Switcheroo

December 21, 2007

As he signed into law legislation requiring the first increase in fuel-efficiency standards in three decades, President Bush waxed on so enthusiastically Wednesday about federal mandates to curb the greenhouse gases that contribute to global climate warming he sounded like a convert to the cause.

Alas, it was a feint. Within hours, the Bush administration used the new fuel-efficiency standards as an excuse to deny California, Maryland and more than a dozen other states the authority to set limits on tailpipe emissions. Clearly, Mr. Bush's friends in the automobile industry, who lost this year their long battle with Congress over updating the gas hogs, decided a modest federal mileage increase is preferable to allowing states to regulate pollutants produced by burning gasoline, particularly carbon dioxide.

Gov. Martin O'Malley was among the state leaders who quite rightly announced their intention to challenge the decision in court. But this is a needless waste of time when there's no time left to lose to try to reverse global warming trends causing great damage and threatening much more.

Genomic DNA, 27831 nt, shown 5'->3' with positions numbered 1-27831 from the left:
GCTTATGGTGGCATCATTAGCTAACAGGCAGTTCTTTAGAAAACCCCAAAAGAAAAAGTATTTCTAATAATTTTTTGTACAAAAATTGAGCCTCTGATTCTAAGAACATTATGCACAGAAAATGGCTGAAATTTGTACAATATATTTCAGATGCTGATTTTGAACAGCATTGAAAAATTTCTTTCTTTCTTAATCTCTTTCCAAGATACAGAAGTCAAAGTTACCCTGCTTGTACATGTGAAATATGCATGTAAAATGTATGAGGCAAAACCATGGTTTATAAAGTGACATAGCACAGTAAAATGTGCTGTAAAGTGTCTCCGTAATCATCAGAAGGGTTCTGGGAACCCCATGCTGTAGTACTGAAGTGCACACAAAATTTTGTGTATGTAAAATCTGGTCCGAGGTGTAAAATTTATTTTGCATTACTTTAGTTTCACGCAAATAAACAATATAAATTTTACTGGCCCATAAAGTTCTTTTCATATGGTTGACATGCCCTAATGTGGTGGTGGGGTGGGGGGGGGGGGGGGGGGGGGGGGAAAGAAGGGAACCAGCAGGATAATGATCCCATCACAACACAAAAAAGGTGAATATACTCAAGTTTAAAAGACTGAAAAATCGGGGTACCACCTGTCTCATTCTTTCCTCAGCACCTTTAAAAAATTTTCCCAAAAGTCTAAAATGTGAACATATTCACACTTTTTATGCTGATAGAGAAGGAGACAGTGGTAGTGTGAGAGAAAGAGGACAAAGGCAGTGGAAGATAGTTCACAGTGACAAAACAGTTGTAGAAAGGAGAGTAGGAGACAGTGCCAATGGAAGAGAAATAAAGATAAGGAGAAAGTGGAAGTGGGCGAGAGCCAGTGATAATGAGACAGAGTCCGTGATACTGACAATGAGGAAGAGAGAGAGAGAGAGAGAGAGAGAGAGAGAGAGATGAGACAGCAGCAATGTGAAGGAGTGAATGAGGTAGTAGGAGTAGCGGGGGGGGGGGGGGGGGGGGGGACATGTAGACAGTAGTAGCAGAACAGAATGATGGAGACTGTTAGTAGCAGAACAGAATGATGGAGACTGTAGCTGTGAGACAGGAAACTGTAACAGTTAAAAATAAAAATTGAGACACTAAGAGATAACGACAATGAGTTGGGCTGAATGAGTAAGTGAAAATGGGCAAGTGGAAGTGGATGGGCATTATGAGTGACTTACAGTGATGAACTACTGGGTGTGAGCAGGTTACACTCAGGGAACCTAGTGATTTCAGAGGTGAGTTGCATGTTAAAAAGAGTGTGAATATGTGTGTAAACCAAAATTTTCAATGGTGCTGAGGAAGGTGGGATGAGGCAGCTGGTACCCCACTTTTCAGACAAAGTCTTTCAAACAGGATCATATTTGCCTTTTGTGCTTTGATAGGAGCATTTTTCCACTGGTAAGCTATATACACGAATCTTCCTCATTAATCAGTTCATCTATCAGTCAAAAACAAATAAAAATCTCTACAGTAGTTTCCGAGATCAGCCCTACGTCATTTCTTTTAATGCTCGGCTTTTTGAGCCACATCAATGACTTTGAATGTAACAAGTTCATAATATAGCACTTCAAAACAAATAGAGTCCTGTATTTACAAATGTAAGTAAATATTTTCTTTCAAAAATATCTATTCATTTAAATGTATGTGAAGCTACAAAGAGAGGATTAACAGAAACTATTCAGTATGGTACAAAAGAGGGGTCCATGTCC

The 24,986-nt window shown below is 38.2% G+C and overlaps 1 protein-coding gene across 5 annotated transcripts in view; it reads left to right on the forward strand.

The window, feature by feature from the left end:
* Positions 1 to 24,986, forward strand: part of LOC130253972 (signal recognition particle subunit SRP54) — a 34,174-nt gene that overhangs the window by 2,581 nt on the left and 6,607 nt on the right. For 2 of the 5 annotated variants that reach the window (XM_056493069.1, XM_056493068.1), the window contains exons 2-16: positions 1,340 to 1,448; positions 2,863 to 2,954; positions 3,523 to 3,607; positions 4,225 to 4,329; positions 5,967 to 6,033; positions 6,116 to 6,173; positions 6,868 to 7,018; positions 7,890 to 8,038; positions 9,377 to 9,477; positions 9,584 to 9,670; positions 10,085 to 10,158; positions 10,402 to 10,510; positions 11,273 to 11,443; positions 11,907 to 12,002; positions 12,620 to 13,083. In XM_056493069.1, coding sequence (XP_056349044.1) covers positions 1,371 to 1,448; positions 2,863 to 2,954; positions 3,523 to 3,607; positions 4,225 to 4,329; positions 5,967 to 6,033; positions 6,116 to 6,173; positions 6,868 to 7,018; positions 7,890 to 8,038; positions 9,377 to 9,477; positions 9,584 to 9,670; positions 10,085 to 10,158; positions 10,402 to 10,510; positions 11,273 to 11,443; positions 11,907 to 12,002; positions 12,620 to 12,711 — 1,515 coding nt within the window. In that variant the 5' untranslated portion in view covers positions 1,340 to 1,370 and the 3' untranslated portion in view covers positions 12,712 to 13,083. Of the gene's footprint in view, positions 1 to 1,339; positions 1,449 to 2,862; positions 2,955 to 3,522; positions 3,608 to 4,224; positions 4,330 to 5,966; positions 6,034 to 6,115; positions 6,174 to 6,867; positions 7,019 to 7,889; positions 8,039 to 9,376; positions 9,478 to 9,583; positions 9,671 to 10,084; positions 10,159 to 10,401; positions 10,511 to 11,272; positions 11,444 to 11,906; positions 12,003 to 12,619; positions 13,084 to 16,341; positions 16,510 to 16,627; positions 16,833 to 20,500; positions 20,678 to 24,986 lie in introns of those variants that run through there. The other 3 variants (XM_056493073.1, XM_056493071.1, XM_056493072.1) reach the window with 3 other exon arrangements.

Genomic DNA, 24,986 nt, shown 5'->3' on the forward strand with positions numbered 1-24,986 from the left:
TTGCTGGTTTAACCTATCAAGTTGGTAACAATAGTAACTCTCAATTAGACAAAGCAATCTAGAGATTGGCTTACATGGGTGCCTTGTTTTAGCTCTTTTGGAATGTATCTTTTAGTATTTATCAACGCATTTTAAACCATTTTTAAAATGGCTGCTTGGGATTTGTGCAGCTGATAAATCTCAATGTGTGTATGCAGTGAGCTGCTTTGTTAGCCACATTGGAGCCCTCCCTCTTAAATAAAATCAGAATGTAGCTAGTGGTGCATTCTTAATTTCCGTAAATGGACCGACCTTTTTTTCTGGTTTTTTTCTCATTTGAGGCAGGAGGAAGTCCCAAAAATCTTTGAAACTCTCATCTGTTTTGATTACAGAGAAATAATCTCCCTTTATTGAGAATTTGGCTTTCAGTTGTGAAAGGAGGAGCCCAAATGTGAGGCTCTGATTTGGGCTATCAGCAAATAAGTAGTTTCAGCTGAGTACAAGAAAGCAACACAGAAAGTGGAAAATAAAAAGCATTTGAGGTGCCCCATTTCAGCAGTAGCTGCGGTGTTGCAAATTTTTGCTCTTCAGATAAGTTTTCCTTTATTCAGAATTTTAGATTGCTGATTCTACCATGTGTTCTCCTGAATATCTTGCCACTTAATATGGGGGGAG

Further, the courts have already taken the Bush administration to task for failing to regulate carbon dioxide as a pollutant, which prompted states such as Maryland to step into the vacuum.

Stephen L. Johnson, the director of the Environmental Protection Agency, had been pondering a 2-year-old request from California for a waiver allowing the state to set its own CO2 limits on emissions from vehicles. He denied the request shortly after the bill signing Wednesday, saying the fuel-efficiency legislation rendered the waiver unnecessary.

He made the sensible argument that one federal standard is preferable to a patchwork of state laws. But there is no federal limit on CO2 emissions from cars and trucks. Fuel-efficiency standards are expected to have the effect of curbing pollution, but they are not the same as limits on specific pollutants.

Further undercutting Mr. Johnson's lame rationale is that the 17 states where "clean cars" laws are either on the books or under consideration represent half the U.S. population. That's one big patch. Carmakers could easily design their vehicles to meet the California/Maryland standards, and sell them in states with less-stringent requirements as well.

Apparently, it was too much to hope that Mr. Bush would share one positive, widely praised accomplishment with the Democratic Congress without cheapening it.

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